The Mecklenburg Hotel was the premier cultural epicenter for Southern Virginia when it first opened in 1904. The hotel was known for the mineral waters on its property that was used for medicinal purposes. The spring contained Lithia and Calcium Chloride, which were said to have “remarkable curative effects in all Kidney, Nervous, Stomach and blood disorders, Rheumatism, Gout, Malarial and Catarrhal and Skin Diseases”. For this reason, the Mecklenburg Hotel had a dedicated staff of trained nurses, attendants, and physicians to cater to guests seeking medical use of the springs.
Although the mineral waters were a major part of the draw, the Mecklenburg catered to guests' every need in a way that surpassed even the most luxurious hotels. The hotel consisted of one hundred and fifty rooms, all with electric lighting and the option of a private steam heated bath. It was once described as “the ideal health and pleasure resort…”, which is not surprising considering all the amenities guests received. These included a Ballroom, Orchestra, Billiard/Pool Room, Lecture Hall, Reading/Card/Smoking Rooms, Ladies Private Parlors, Sun Parlors, Porticos, Rotundas, Gymnasium, Bowling Alleys, Trap Shooting, Tennis Grounds, Golf Links, Livery Stables, Kennel and Children’s Playground. “The Mecklenburg Hotel was a permanent headquarters of the Virginia/Carolina Fox Hunters Association, having the largest membership of any club of its kind in the U.S. There was more than 20,000 acres of land in the Mecklenburg Game Preserves, and only guests of the Hotel were permitted to hunt thereon.”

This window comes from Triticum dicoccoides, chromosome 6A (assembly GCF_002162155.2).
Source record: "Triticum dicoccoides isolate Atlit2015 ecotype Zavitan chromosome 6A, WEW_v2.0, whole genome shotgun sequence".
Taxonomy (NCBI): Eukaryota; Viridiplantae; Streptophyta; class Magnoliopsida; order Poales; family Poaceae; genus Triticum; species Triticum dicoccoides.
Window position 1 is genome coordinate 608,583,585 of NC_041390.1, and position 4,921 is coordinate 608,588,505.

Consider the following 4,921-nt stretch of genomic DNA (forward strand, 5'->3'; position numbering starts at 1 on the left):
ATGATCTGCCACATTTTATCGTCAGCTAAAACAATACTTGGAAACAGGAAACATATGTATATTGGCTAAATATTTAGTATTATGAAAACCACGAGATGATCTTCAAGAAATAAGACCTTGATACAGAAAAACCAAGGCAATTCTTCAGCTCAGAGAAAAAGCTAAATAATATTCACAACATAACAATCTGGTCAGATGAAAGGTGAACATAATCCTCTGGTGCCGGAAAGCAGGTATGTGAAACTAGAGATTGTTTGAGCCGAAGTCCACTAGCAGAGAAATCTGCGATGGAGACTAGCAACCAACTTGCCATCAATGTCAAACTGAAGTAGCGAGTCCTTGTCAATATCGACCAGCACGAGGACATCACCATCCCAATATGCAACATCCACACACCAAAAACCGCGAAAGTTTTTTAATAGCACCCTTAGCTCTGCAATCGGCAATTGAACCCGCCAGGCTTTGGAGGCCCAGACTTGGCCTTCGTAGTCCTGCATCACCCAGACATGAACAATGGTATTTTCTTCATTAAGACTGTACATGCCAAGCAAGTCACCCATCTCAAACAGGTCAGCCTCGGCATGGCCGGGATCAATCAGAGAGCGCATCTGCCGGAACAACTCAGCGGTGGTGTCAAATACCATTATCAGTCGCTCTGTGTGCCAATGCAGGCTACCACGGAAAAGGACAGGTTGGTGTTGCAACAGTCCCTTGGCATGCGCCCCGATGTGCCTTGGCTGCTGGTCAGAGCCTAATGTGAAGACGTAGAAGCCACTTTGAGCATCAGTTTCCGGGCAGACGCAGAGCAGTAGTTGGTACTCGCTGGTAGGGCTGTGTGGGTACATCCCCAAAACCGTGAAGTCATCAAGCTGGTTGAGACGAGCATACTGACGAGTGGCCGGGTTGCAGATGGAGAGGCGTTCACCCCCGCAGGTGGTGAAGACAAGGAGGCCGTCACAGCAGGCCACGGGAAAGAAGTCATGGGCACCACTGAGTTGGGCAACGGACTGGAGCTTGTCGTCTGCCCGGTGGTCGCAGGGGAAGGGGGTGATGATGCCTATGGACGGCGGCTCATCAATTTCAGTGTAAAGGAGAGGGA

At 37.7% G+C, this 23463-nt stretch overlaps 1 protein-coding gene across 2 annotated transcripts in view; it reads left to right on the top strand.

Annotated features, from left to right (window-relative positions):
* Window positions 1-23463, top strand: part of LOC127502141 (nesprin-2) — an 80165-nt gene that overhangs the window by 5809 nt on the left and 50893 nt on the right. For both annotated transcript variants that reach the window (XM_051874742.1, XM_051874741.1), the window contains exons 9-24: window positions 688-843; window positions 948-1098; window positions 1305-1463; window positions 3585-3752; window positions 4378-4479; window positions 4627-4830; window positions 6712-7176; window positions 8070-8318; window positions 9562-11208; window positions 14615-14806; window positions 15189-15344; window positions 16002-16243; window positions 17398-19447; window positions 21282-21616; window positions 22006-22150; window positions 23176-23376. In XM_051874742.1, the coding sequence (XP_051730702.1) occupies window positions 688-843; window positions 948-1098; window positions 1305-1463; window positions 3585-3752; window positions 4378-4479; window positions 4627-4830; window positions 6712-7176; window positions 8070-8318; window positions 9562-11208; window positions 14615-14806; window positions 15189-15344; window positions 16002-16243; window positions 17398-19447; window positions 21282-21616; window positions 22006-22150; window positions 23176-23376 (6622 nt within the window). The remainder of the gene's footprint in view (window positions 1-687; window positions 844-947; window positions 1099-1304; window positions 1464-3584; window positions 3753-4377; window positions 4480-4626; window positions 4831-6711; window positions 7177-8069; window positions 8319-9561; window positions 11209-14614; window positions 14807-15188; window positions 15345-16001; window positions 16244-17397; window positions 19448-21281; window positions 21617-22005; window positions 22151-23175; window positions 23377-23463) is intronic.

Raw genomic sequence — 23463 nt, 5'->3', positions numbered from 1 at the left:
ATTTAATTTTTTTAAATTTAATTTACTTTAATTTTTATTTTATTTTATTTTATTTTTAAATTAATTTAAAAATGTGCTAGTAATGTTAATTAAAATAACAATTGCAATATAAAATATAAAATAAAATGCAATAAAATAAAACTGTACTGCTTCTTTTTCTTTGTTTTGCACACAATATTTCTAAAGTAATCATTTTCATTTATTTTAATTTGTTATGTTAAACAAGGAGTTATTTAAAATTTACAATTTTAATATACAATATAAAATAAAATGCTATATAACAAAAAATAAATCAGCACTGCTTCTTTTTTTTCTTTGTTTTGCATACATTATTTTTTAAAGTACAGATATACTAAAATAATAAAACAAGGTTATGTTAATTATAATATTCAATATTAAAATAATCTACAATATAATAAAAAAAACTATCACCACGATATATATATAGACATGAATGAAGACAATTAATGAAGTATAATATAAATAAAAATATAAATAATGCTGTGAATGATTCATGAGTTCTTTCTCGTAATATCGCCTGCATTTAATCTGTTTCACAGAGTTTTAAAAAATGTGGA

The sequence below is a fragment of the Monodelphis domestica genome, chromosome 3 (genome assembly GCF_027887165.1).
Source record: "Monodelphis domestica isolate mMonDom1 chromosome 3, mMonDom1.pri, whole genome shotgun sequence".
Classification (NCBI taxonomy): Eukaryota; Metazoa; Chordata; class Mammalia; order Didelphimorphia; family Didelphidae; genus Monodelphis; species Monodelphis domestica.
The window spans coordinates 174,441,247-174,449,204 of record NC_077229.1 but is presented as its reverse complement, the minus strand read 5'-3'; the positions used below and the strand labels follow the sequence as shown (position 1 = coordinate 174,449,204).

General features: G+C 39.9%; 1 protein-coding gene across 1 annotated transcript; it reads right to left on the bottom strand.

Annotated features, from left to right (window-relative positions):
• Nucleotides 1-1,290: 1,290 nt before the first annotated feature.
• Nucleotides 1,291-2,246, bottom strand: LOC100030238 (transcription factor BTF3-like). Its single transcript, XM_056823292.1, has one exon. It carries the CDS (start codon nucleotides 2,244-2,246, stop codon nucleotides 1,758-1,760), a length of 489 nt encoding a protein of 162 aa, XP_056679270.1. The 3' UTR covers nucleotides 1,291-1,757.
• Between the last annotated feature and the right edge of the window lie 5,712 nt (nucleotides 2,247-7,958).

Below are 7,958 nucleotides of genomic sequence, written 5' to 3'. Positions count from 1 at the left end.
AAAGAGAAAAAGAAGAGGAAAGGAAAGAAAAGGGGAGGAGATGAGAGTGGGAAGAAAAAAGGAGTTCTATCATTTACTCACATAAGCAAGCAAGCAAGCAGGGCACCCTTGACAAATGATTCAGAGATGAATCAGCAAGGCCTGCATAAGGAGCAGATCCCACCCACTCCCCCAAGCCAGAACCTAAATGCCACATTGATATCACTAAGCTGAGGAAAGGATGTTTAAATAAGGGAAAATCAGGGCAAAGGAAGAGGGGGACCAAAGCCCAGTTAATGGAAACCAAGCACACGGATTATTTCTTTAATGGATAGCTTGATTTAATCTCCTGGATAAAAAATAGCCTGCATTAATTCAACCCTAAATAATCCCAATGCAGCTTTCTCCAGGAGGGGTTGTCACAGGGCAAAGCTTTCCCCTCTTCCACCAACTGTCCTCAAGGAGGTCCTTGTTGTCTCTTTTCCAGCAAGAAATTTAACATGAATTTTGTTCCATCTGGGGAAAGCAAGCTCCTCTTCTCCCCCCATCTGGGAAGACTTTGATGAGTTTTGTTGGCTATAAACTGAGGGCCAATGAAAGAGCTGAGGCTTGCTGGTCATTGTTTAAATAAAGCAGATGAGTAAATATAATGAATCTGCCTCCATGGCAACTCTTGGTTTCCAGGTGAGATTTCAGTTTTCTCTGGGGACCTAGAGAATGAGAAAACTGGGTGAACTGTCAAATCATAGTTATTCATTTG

The hotel caught fire in 1909 and slowly burned for four days. The Mecklenburg Hotel was never rebuilt because it was not fully insured as well as World War I finances that prevented the construction. This was followed by the decline of doctors recommending mineral waters as a type of health treatment to patients. Fortunately, many items, such as dishware and inkwells, were recovered from the hotel due to the slow burning of the fire. Chase City and Mecklenburg County patrons have donated some of these items to MacCallum More, which now functions as our Mecklenburg Hotel exhibit in the museum.